The Essence of Being Transcendent: Otherness

The Essence of Being Transcendent: Otherness

Muhammed Bzeek, 62, is an American electrical engineer of Libyan origin. He has a daughter. Although she is nineteen, she has the body of a four-year-old child and is in a wheelchair. Mohammed's story begins 28 years ago in Los Angeles. They were adopting orphaned children since 1980. In 1995, they took an important decision with his wife, they decided they would only adopt children who are on deathbeds. After that date, they opened their house to children in serious situations in hospitals, children who were abandoned because of congenital physical and mental disabilities, children who were abandoned to hospitals and nurseries because they were orphans. Ten of the eighty children they parented passed away in their arms. “I was holding their hands as I lost ten of my children,” he says. Since then, he has not had a single day of vacation. He does not sleep at night, takes the children to the hospital in the morning, takes care of them and says, “As long as I am healthy and I can give them good care, I will continue to do this job.”

Every living wants to reach the transcendent due to his or her nature. Soil, plants, animals and humans become transcendental by giving from themselves. The soil gives the energy and minerals to the seed and causes the plant to grow so it becomes transcendent. Plants try to reach transcendence by giving themselves as nutrients to animals and humans and making themselves available to them. Animals also try to be transcendent by giving from themselves, as food for humans and other animals, by presenting themselves for their benefit. No cow ceases to give milk even if you pour it away. No chicken stops laying her eggs even if you break them. As long as they give something that they have, they will continue to be transcendental. However when being transcendental involves a human being, self-giving can become complicated, holding back, self-interest, deserving and hiding benefit to one’s self become a point of discussion. “When you give what you own, you have given very little; The real giving is giving from yourself, ”says Halil Cibran.

“It can be nice to give when asked; yet what is more meaningful is to give without being asked for. And for the generous, searching for the person to give brings more joy than the act of giving. Muhammed Bzeek, whose story we have read above, gives from himself, his love, his time and his life. And the children he gave from himself to hold onto life. Children, whose doctors have estimated to live for a few months, continue their lives for many years because of the love and interest he has provided.The 2-month-old, doctors have given up hope, who has spina bifida disease is now 7 years old and continues his life.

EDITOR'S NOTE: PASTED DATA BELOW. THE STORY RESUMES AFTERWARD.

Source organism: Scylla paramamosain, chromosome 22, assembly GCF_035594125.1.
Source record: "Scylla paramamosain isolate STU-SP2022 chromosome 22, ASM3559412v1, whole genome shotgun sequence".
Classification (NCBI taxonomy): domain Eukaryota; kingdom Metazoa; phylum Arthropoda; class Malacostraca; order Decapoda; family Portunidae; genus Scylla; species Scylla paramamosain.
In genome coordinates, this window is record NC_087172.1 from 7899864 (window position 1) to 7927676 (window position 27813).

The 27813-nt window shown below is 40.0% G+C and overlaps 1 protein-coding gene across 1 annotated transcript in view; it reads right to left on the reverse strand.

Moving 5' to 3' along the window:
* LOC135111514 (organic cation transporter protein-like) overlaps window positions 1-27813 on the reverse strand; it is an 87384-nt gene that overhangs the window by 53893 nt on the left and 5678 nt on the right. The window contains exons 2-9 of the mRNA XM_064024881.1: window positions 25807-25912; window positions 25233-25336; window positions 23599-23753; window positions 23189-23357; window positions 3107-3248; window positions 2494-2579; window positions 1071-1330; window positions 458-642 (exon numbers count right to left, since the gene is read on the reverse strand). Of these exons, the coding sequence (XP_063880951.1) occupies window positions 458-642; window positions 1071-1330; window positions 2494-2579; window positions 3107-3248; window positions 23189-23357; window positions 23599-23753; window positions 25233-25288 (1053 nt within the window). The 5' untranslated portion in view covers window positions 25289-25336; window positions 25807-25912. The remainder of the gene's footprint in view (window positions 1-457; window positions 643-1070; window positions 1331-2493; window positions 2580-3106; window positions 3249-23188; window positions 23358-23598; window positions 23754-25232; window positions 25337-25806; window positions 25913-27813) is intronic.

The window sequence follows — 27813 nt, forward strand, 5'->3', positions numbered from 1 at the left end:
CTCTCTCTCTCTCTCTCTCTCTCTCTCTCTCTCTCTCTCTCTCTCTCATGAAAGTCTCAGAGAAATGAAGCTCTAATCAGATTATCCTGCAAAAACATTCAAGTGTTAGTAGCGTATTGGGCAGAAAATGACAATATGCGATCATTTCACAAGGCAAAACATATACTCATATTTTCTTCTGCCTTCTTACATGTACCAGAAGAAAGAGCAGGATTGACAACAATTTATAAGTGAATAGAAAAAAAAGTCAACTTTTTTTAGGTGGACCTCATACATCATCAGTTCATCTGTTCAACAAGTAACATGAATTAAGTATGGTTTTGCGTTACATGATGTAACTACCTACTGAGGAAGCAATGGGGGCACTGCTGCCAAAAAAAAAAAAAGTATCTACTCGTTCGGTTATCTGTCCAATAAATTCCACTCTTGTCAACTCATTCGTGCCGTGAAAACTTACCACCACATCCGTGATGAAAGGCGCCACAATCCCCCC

It is possible to lead a meaningful life, to reach inner peace, happiness, to be hopeful about the future, to throw heavy loads off the back and thus to breathe, enlighten the soul in the journey of life. All religious teachings also advise this. Buddha talks about the importance of giving he said, “Learn to let go, this is the key to happiness”, the Bible says, “Giving is greater happiness than giving,” Islam says “Giving hand is higher than the receiver” and Islamic teachings highlightsthe understanding of altruism, giving and philanthropy.

In a study by Michael Norton, he divides his students into two groups and calls them up one morning. He asks both groups to write their morning moods on a piece of paper. He then gives an envelope of twenty-five dollars to members of both groups. The first group will spend this money for themselves until the evening. The second group will spend the money in the envelope only for others. At the end of the day, they will come and rewrite their moods. The result is that those who spend for others state that they feel better in the evening. They do the same experiment in terms of time. The first group spends their time just doing things that will make them happy. The second group spends their time just to please others. When they return in the evening, those who have done something for others feel better.

Modern human beings are trying to find meaning, happiness and inner peace with what they have. They try to find meaning and prove their existence through their smart phones, luxury cars, designer clothes, and residents. They try very hard to achieve their goals, they consume  considerable energy and once they reach these goals they experience great joy. However as soon as they get there, that feeling only stays with them for a couple of days. Then they put their eyes on a higher goal and work towards that. They continue to live in a vicious circle that does not provide them any comfort. New life trends are emerging created by people who are aware of this vicious cycle and want to step out of. Simple Life, Living with 100 Things, Minimalism are some of them. The pioneers of this movement pursue a life with the principles of “getting rid of what you have” and “returning to simplicity” to find meaning.

As of today, we can be more giving in life. We can give gifts to people who are around us who are less fortunate than us. We can put chocolate and candy bars in our bags and give them to children, share our information and lecture notes with our friends, give them to those in need of our dresses, show our love, greet more people with love, smile wide, take part in associations to help people.

Let's listen to Halil Cibran again: “Is there anything you can prevent from giving? Everything you have will be given one day. So start giving now and you get to experience the pleasure of giving, not your heirs. ”

Ahmet Kaya

NUN Schools Psychological Counselor